Expert To Rio Athletes: ‘Don’t Put Your Head Under Water’
Just days ahead of the Olympic Games, the waterways of Rio de Janeiro are as filthy as ever.
A study commissioned by The Associated Press finds that the waters are still contaminated with raw human sewage, teeming with dangerous viruses and bacteria.
The situation puts some 1,400 athletes at risk of getting violently ill in water competitions. And the tests indicate that tourists also face potentially serious health risks on the beaches of Ipanema and Copacabana.
One expert has this advice for travelers to Rio: “Don’t put your head under water.” Dr. Valerie Harwood of the University of South Florida says the levels of viruses present in the waters in Rio are “pretty much unheard of in surface waters in the U.S.” because waste water here is treated.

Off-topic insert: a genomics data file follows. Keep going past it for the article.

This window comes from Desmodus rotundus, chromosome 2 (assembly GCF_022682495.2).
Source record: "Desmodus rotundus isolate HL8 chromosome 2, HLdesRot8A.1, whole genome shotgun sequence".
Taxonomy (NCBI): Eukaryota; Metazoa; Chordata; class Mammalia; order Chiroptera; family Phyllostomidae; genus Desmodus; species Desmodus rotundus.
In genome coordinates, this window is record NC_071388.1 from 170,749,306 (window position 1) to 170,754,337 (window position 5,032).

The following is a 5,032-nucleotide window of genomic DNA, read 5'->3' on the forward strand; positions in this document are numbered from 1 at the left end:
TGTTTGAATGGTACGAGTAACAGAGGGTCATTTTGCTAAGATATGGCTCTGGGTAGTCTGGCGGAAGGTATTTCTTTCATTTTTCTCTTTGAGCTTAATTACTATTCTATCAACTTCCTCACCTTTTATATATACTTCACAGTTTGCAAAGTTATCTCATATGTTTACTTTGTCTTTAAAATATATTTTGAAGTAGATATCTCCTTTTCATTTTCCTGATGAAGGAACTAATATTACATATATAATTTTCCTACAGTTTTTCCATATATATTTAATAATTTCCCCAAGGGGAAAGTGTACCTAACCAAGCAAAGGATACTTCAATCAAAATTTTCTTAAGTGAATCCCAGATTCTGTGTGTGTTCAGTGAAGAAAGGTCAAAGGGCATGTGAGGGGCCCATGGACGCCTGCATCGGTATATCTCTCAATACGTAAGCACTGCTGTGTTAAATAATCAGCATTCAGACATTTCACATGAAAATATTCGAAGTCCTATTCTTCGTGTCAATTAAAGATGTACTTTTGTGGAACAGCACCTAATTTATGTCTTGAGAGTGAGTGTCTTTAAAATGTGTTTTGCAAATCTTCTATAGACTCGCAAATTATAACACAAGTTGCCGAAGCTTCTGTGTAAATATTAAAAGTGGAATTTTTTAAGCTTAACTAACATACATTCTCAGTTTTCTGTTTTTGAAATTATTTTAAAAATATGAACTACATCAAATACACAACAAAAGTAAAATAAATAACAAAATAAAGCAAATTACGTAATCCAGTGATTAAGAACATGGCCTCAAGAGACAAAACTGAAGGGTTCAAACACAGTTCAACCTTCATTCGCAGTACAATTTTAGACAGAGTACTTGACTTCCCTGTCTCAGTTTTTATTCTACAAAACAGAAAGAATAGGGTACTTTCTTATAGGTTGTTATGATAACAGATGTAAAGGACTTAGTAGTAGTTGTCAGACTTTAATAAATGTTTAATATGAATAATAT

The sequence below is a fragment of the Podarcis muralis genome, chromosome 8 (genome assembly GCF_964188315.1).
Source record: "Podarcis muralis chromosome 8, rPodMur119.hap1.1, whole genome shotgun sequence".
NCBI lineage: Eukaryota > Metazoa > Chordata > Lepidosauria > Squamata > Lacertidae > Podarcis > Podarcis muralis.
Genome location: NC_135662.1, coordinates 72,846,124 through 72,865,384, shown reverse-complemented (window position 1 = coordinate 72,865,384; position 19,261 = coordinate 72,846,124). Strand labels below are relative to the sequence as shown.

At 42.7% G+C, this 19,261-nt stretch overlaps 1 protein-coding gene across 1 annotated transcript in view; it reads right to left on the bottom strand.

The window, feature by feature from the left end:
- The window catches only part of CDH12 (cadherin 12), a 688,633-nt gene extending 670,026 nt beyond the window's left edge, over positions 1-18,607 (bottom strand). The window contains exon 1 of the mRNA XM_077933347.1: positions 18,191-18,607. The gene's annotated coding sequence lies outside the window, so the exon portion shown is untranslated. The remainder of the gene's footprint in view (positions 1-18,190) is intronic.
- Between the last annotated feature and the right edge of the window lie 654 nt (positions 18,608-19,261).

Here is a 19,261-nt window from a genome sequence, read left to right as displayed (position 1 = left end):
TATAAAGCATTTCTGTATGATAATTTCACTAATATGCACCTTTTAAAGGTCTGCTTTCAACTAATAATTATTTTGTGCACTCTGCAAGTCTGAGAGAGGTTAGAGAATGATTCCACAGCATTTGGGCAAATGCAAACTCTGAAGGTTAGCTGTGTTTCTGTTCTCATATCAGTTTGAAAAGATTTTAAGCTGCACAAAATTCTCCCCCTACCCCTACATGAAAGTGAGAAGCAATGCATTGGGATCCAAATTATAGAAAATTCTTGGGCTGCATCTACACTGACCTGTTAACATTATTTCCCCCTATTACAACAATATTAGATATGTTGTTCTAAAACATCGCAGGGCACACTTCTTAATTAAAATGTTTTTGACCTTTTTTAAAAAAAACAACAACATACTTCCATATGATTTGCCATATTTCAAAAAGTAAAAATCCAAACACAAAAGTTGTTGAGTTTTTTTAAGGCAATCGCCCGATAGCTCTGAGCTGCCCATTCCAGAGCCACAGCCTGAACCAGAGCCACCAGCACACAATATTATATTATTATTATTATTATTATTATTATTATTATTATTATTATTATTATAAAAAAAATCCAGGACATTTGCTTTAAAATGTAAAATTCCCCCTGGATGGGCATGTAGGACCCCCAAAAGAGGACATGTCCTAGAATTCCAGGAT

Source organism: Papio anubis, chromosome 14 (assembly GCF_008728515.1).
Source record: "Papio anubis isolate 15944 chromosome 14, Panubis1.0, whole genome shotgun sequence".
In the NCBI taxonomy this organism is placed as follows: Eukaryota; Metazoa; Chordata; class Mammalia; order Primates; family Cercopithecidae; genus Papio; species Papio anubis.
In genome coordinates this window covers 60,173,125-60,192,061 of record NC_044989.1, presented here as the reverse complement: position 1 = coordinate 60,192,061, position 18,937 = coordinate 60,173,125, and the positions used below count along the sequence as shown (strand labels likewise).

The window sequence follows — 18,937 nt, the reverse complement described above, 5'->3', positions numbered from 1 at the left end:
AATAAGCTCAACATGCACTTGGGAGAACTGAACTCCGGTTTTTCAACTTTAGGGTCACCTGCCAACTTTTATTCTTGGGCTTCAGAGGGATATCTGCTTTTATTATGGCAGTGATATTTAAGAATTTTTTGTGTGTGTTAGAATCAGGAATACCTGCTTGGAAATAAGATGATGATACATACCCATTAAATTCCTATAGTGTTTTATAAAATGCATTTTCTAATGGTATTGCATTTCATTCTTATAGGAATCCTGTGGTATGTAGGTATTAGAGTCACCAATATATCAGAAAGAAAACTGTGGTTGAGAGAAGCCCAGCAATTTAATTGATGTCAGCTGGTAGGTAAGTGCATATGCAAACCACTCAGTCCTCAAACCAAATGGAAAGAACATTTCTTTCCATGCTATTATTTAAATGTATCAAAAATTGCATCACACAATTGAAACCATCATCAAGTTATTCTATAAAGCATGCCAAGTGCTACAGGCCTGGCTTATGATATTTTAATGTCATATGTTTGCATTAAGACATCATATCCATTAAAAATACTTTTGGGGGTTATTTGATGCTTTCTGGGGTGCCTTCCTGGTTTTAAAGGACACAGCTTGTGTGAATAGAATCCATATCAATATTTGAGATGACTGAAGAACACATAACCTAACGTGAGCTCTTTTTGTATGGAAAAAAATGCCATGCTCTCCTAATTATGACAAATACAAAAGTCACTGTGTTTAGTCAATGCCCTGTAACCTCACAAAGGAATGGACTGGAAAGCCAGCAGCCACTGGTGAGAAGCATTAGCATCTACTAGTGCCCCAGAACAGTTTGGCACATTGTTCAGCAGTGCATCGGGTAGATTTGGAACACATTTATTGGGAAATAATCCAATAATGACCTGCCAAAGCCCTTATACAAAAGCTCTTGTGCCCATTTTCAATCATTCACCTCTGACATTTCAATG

Since the AP released the initial results last July, athletes have been taking elaborate precautions to prevent illnesses that could potentially knock them out of the competition. They’ve been taking antibiotics, bleaching oars and donning plastic suits and gloves in an effort to limit contact with the water.
But antibiotics combat bacterial infections, not viruses.
Danger is lurking even in the sand. Samples from the beaches at Copacabana and Ipanema revealed high levels of viruses, which recent studies have suggested can pose a health risk – particularly to babies and small children.